Fishing Regulations Gaspe - Fly Fishing Forum
Classic Atlantic Salmon No pursuit rivals salmon rivers, flies & legacy

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Old 09-03-2008, 12:58 PM
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petevicar petevicar is offline
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Fishing Regulations Gaspe

I am off to Gaspe in a couple of weeks and I am trying to get my gear together.

Can I fish with sinking or intermediate lines?
Can I use sink tips?


Can I use flies tied on brass or aluminium tubes?
Can I use weighted flies?

Thanks in advance.

Pete
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Old 09-03-2008, 01:26 PM
salmonguy salmonguy is offline
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Gaspe

Hi petevicar,

My understanding reading the regulations is you must use rods equipped with unweighted lines with only one artificial fly, not sure about tubes with metal bodies?

Here is a link to the regulations.

https://www.mrnf.gouv.qc.ca/english/...ions/index.asp

Alan (salmonguy)
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Old 09-03-2008, 08:15 PM
Salar36 Salar36 is offline
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Can I fish with sinking or intermediate lines?
Yes, both of them

Can I use sink tips?
Yes

Can I use flies tied on brass or aluminium tubes?
Yes, both of them (for brass, confirmed twice by the MRNF on specific request about this)

Can I use weighted flies?
No, and no conehead
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Old 09-03-2008, 08:42 PM
Green Ghost Green Ghost is offline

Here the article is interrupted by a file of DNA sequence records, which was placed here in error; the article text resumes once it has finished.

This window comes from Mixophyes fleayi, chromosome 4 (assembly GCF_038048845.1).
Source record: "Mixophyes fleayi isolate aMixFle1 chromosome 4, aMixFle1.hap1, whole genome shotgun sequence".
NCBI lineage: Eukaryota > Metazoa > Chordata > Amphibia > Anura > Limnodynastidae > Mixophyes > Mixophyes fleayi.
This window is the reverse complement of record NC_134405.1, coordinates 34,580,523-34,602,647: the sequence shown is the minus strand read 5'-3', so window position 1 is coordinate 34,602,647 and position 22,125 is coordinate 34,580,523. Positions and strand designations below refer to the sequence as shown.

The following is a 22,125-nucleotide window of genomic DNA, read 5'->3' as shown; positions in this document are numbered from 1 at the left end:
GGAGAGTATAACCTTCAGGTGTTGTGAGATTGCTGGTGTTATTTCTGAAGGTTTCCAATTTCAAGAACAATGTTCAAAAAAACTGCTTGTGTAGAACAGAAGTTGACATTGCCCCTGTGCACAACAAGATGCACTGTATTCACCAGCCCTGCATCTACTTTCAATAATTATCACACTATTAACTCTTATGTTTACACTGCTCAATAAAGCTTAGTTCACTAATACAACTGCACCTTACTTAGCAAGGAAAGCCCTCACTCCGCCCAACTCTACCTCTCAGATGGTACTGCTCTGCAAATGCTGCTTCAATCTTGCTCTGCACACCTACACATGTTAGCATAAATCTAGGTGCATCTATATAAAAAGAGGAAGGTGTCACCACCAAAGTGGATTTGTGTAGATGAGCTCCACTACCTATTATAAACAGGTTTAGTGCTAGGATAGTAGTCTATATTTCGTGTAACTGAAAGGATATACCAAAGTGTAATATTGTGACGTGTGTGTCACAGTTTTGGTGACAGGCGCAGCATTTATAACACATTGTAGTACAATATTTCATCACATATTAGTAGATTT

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Gaspe regulations

Interesting answers, A floating line is fair. A dry fly is a must. By the way, I believe it is No More than two hooks per fly (no Trebles). Is that correct?
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Old 09-04-2008, 01:31 AM
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I am confused. Following Alan's (salmonguy) link I find this:

Fishing methods

In most salmon rivers or parts of salmon rivers mentioned in this publication, only fly fishing is authorized. In this case, when fly fishing, you must abide by the following rules:

you must use rods equipped with unweighted lines with only one artificial fly*;
artificial flie may be composed of a combination of hooks that takes into account the size of the hooks illustrated to actual size below; such flie must never have more than three points;
flie may have attachments made of silk, metal wire, wool, fur, feathers or a combination of these materials or other materials;
flie must not have spinning or waving parts, nor be equipped with weights to facilitate sinking;
flie must not be baited unless stipulated otherwise in this brochure.
* Outside the salmon sportfishing period, up to three artificial flies may be used when fishing for species other than salmon is authorized. However, when fishing in salmon river in Zones 23 and 24, you must always use single flies with a single, double or triple hook.


The biggest size of hook allowed when the flies is equipped with:

Note: There is no restriction on shank length.
When authorized, angling is practiced using a line equipped with lures, hooks or flies, baited or not. Hooks may be single, double or triple. A lure or fly counts as a hook. A line must not have more than three hooks
.


Therefore I assume that an "unweighted line" can be a sinking line but it can not have any additional weight on it.


Treble hooks are allowed but less than size 6.
I am not sure how to interpret this "flie may have attachments made of silk, metal wire, wool, fur, feathers or a combination of these materials or other materials;
flie must not have spinning or waving parts, nor be equipped with weights to facilitate sinking".
Apparently flies may be tied with metal wire but no weights are allowed.

There is no mention of tubes.

Any further info would be a great help.
Thanks

Pete
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Old 09-04-2008, 05:30 AM
Salar36 Salar36 is offline
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"how to interpret this "flie may have attachments made of silk, metal wire, wool, fur, feathers or a combination of these materials or other materials"